COLOMBO, Sri Lanka (AP) — Sri Lanka's Parliament voted overwhelmingly on Friday to impeach the chief justice, deepening a standoff between the judiciary and the government, which is controlled by the country's most powerful family.
President Mahinda Rajapaksa will now decide whether Chief Justice Shirani Bandaranayake should be dismissed.
Last month, a parliamentary committee ruled that she had unexplained wealth and had misused her power. But an appeals court annulled the guilty verdict after the Supreme Court ruled that the committee had no legal power to investigate the allegations.
Bandaranayake denied the charges and said she had not been given a fair hearing.
The dispute is widely seen by jurists and rights activists as an attempt by the government to ensure a servile judiciary.
Rajapaksa enjoys the support of more than two-thirds of the 225-member Parliament. Lawmakers voted 155 to 49 on Friday to impeach her. Twenty lawmakers, including four from the ruling party who disagreed with the impeachment, were absent.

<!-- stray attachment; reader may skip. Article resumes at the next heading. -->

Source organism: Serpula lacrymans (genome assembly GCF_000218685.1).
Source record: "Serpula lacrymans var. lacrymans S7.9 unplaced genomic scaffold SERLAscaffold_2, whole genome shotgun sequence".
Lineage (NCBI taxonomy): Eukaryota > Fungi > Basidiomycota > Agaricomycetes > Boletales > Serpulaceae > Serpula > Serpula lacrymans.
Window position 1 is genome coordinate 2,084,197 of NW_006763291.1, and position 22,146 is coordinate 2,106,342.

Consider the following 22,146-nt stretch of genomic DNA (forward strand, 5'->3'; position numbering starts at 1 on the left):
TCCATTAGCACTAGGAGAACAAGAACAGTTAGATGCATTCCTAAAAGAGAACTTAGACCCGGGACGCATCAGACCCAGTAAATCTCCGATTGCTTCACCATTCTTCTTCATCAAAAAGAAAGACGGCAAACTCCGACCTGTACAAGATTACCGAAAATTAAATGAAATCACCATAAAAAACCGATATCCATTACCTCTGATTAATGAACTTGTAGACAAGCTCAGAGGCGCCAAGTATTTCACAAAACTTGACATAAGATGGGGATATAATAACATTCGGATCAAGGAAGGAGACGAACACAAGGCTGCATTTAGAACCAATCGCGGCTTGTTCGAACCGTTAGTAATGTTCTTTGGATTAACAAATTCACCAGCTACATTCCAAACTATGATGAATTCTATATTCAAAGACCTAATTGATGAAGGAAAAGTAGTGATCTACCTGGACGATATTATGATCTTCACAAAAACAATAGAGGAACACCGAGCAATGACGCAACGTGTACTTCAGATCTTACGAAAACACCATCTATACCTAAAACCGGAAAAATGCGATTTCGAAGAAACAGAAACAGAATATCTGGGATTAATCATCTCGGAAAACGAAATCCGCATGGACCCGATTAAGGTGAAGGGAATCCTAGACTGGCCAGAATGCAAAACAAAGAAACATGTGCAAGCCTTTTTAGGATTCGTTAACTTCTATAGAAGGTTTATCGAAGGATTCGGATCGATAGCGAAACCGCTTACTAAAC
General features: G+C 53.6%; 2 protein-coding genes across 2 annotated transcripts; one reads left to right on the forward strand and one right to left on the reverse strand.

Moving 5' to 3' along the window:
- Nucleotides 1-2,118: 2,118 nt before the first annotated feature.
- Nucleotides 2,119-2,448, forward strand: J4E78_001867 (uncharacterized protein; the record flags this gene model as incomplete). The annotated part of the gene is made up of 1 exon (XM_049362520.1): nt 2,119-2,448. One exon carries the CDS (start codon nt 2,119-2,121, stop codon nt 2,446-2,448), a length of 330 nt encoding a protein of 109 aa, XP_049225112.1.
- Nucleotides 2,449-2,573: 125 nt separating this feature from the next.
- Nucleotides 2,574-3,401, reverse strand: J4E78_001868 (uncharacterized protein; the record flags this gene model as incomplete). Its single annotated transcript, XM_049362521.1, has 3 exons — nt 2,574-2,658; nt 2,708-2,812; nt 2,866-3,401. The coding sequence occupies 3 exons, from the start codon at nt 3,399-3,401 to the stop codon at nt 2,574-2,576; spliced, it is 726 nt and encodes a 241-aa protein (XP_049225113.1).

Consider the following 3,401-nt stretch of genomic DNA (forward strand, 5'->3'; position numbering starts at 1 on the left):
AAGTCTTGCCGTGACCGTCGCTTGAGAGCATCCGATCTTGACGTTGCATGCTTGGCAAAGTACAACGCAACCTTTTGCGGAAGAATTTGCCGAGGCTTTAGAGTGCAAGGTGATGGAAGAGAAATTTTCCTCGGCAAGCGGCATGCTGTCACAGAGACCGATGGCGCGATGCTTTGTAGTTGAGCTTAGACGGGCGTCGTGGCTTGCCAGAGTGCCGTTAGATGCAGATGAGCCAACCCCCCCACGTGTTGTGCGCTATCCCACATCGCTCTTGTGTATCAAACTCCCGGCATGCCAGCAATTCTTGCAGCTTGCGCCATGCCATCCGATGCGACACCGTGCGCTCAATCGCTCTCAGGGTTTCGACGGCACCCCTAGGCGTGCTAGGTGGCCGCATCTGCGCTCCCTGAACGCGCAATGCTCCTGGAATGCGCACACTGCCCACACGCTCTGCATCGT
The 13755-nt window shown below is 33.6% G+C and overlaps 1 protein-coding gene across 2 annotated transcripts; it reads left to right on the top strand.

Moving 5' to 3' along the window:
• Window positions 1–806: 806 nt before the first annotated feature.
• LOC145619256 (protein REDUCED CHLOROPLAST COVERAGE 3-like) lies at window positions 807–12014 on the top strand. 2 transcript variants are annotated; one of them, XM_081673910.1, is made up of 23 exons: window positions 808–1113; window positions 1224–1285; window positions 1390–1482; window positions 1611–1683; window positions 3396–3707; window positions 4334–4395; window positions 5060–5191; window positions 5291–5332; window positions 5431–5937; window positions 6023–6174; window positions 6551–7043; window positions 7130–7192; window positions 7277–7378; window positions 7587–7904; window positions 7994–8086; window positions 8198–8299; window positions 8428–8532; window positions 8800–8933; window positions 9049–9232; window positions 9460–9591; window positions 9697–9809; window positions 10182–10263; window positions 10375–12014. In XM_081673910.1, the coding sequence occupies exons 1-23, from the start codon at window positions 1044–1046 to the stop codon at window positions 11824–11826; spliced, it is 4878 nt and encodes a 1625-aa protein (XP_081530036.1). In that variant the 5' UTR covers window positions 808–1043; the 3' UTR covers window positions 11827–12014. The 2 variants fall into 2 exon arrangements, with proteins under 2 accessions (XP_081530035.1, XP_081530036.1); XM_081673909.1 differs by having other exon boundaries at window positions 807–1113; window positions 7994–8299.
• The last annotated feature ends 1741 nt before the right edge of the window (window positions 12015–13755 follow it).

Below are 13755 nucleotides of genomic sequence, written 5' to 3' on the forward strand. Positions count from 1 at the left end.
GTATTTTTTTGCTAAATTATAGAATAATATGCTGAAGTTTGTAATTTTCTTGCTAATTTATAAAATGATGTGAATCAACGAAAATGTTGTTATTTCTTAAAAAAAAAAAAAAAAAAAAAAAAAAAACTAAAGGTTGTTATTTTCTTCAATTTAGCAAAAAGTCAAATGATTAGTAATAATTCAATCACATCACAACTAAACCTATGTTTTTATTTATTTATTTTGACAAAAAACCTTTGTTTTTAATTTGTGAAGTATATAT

Bandaranayake, who had long been viewed as pro-government, faced the allegations after she issued a ruling against a law promoted by a member of Rajapaksa's family.
The government is largely controlled by the Rajapaksas, including the president's older brother Chamal Rajapaksa, the speaker of Parliament. Two more brothers run the ministries of defense and economic development. One of the president's sons is a member of Parliament.
Rights groups and the president's critics say he wants to remove the last obstacles to absolute power.